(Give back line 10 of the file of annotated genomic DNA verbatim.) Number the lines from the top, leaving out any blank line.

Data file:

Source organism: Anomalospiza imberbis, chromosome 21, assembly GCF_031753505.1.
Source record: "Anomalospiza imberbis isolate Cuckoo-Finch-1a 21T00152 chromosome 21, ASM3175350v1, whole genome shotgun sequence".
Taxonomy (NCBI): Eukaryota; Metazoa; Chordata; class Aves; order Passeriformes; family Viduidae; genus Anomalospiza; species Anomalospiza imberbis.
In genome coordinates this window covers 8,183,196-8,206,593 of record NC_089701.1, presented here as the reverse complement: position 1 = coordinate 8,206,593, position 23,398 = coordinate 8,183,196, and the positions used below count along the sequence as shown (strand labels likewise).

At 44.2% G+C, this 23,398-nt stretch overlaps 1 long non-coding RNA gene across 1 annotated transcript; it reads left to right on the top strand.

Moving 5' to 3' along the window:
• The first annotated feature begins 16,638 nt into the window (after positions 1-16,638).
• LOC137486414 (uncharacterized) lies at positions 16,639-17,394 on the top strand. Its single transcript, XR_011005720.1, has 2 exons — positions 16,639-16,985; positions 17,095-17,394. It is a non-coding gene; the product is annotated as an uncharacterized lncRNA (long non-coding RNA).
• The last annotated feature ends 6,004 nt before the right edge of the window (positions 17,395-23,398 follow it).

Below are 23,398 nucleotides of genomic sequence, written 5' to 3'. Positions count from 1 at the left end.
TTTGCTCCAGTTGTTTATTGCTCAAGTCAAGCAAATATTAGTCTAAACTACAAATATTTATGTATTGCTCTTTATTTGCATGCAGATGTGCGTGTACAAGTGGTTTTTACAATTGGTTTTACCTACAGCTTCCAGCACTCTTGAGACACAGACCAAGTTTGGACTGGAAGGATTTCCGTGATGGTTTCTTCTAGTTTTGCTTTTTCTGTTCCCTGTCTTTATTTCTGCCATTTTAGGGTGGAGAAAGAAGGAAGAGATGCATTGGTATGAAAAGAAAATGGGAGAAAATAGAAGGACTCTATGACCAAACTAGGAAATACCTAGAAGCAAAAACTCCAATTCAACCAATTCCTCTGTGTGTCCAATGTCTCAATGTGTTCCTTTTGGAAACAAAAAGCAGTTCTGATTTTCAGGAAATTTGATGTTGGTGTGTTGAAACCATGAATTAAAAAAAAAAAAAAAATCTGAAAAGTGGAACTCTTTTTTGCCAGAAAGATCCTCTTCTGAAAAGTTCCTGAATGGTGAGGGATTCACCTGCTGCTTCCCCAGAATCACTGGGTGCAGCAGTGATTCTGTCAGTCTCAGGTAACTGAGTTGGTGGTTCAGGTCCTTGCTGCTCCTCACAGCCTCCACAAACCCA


Below are 23,398 nucleotides of genomic sequence, written 5' to 3'. Positions count from 1 at the left end.